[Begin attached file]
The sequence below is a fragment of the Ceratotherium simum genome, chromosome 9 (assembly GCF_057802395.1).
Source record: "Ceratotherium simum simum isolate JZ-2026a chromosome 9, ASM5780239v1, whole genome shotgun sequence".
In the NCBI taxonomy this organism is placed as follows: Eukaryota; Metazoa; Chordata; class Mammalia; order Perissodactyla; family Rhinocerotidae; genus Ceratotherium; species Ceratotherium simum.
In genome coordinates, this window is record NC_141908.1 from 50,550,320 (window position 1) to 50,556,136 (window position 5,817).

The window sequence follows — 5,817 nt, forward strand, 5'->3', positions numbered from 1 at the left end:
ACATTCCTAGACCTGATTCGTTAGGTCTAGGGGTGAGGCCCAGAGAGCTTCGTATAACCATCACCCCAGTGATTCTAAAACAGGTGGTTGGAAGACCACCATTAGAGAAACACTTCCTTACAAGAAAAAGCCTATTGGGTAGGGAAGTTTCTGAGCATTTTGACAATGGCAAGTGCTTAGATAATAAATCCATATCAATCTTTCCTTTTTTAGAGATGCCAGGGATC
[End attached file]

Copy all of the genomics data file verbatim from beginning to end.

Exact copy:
The sequence below is a fragment of the Ceratotherium simum genome, chromosome 9 (assembly GCF_057802395.1).
Source record: "Ceratotherium simum simum isolate JZ-2026a chromosome 9, ASM5780239v1, whole genome shotgun sequence".
In the NCBI taxonomy this organism is placed as follows: Eukaryota; Metazoa; Chordata; class Mammalia; order Perissodactyla; family Rhinocerotidae; genus Ceratotherium; species Ceratotherium simum.
In genome coordinates, this window is record NC_141908.1 from 50,550,320 (window position 1) to 50,556,136 (window position 5,817).

The window sequence follows — 5,817 nt, forward strand, 5'->3', positions numbered from 1 at the left end:
ACATTCCTAGACCTGATTCGTTAGGTCTAGGGGTGAGGCCCAGAGAGCTTCGTATAACCATCACCCCAGTGATTCTAAAACAGGTGGTTGGAAGACCACCATTAGAGAAACACTTCCTTACAAGAAAAAGCCTATTGGGTAGGGAAGTTTCTGAGCATTTTGACAATGGCAAGTGCTTAGATAATAAATCCATATCAATCTTTCCTTTTTTAGAGATGCCAGGGATC